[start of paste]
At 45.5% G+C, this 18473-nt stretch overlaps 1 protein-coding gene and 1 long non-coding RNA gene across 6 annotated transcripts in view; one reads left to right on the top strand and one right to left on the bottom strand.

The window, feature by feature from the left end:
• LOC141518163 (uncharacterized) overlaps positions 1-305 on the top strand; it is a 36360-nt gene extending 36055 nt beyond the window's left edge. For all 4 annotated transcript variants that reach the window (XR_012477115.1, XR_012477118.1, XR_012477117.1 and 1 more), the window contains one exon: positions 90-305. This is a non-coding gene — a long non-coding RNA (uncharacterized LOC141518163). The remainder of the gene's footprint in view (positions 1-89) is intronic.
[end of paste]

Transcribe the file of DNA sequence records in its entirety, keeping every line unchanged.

At 45.5% G+C, this 18473-nt stretch overlaps 1 protein-coding gene and 1 long non-coding RNA gene across 6 annotated transcripts in view; one reads left to right on the top strand and one right to left on the bottom strand.

The window, feature by feature from the left end:
• LOC141518163 (uncharacterized) overlaps positions 1-305 on the top strand; it is a 36360-nt gene extending 36055 nt beyond the window's left edge. For all 4 annotated transcript variants that reach the window (XR_012477115.1, XR_012477118.1, XR_012477117.1 and 1 more), the window contains one exon: positions 90-305. This is a non-coding gene — a long non-coding RNA (uncharacterized LOC141518163). The remainder of the gene's footprint in view (positions 1-89) is intronic.